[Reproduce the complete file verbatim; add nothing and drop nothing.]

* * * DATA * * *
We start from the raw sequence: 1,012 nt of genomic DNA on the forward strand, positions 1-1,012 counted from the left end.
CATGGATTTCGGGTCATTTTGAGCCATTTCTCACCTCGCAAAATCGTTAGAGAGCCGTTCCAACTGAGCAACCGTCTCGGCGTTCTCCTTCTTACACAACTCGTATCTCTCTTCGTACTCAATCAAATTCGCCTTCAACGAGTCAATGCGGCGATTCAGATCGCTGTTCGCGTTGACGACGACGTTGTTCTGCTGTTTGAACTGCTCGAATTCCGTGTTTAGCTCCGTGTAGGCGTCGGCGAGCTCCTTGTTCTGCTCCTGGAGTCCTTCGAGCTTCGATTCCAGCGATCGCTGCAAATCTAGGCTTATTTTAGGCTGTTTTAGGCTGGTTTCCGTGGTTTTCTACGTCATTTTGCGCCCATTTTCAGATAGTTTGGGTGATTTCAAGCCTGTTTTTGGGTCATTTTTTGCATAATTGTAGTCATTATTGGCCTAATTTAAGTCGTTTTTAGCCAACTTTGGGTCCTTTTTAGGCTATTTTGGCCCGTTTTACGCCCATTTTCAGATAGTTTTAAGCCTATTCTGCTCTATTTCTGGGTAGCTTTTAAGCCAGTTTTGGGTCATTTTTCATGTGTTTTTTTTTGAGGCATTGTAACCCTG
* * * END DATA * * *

We start from the raw sequence: 1,012 nt of genomic DNA on the forward strand, positions 1-1,012 counted from the left end.
CATGGATTTCGGGTCATTTTGAGCCATTTCTCACCTCGCAAAATCGTTAGAGAGCCGTTCCAACTGAGCAACCGTCTCGGCGTTCTCCTTCTTACACAACTCGTATCTCTCTTCGTACTCAATCAAATTCGCCTTCAACGAGTCAATGCGGCGATTCAGATCGCTGTTCGCGTTGACGACGACGTTGTTCTGCTGTTTGAACTGCTCGAATTCCGTGTTTAGCTCCGTGTAGGCGTCGGCGAGCTCCTTGTTCTGCTCCTGGAGTCCTTCGAGCTTCGATTCCAGCGATCGCTGCAAATCTAGGCTTATTTTAGGCTGTTTTAGGCTGGTTTCCGTGGTTTTCTACGTCATTTTGCGCCCATTTTCAGATAGTTTGGGTGATTTCAAGCCTGTTTTTGGGTCATTTTTTGCATAATTGTAGTCATTATTGGCCTAATTTAAGTCGTTTTTAGCCAACTTTGGGTCCTTTTTAGGCTATTTTGGCCCGTTTTACGCCCATTTTCAGATAGTTTTAAGCCTATTCTGCTCTATTTCTGGGTAGCTTTTAAGCCAGTTTTGGGTCATTTTTCATGTGTTTTTTTTTGAGGCATTGTAACCCTG